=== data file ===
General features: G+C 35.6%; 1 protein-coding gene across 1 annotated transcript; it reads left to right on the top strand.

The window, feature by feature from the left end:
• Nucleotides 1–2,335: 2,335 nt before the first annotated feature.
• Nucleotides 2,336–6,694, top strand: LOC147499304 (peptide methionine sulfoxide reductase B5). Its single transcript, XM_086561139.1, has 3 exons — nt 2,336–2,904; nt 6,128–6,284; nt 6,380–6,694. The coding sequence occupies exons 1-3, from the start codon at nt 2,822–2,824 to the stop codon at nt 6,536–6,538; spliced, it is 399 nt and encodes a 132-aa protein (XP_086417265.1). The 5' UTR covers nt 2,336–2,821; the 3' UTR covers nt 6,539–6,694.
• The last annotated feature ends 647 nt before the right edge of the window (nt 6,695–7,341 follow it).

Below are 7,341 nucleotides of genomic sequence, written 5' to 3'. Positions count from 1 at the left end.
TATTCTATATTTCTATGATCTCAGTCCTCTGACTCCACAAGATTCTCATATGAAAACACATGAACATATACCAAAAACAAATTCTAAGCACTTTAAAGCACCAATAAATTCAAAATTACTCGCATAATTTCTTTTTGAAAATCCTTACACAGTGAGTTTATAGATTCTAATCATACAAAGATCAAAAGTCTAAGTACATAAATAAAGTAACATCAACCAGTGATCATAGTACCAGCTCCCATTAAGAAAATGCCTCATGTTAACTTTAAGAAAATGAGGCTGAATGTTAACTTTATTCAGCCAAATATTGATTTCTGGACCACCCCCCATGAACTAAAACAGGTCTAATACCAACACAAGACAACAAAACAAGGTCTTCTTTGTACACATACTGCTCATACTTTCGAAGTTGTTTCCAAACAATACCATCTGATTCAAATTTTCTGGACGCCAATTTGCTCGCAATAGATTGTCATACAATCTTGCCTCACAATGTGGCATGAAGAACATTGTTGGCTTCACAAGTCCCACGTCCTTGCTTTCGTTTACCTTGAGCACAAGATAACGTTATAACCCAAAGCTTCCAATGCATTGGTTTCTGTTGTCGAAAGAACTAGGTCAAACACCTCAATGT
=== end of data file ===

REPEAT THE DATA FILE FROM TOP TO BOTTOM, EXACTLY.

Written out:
General features: G+C 35.6%; 1 protein-coding gene across 1 annotated transcript; it reads left to right on the top strand.

The window, feature by feature from the left end:
• Nucleotides 1–2,335: 2,335 nt before the first annotated feature.
• Nucleotides 2,336–6,694, top strand: LOC147499304 (peptide methionine sulfoxide reductase B5). Its single transcript, XM_086561139.1, has 3 exons — nt 2,336–2,904; nt 6,128–6,284; nt 6,380–6,694. The coding sequence occupies exons 1-3, from the start codon at nt 2,822–2,824 to the stop codon at nt 6,536–6,538; spliced, it is 399 nt and encodes a 132-aa protein (XP_086417265.1). The 5' UTR covers nt 2,336–2,821; the 3' UTR covers nt 6,539–6,694.
• The last annotated feature ends 647 nt before the right edge of the window (nt 6,695–7,341 follow it).

Below are 7,341 nucleotides of genomic sequence, written 5' to 3'. Positions count from 1 at the left end.
TATTCTATATTTCTATGATCTCAGTCCTCTGACTCCACAAGATTCTCATATGAAAACACATGAACATATACCAAAAACAAATTCTAAGCACTTTAAAGCACCAATAAATTCAAAATTACTCGCATAATTTCTTTTTGAAAATCCTTACACAGTGAGTTTATAGATTCTAATCATACAAAGATCAAAAGTCTAAGTACATAAATAAAGTAACATCAACCAGTGATCATAGTACCAGCTCCCATTAAGAAAATGCCTCATGTTAACTTTAAGAAAATGAGGCTGAATGTTAACTTTATTCAGCCAAATATTGATTTCTGGACCACCCCCCATGAACTAAAACAGGTCTAATACCAACACAAGACAACAAAACAAGGTCTTCTTTGTACACATACTGCTCATACTTTCGAAGTTGTTTCCAAACAATACCATCTGATTCAAATTTTCTGGACGCCAATTTGCTCGCAATAGATTGTCATACAATCTTGCCTCACAATGTGGCATGAAGAACATTGTTGGCTTCACAAGTCCCACGTCCTTGCTTTCGTTTACCTTGAGCACAAGATAACGTTATAACCCAAAGCTTCCAATGCATTGGTTTCTGTTGTCGAAAGAACTAGGTCAAACACCTCAATGT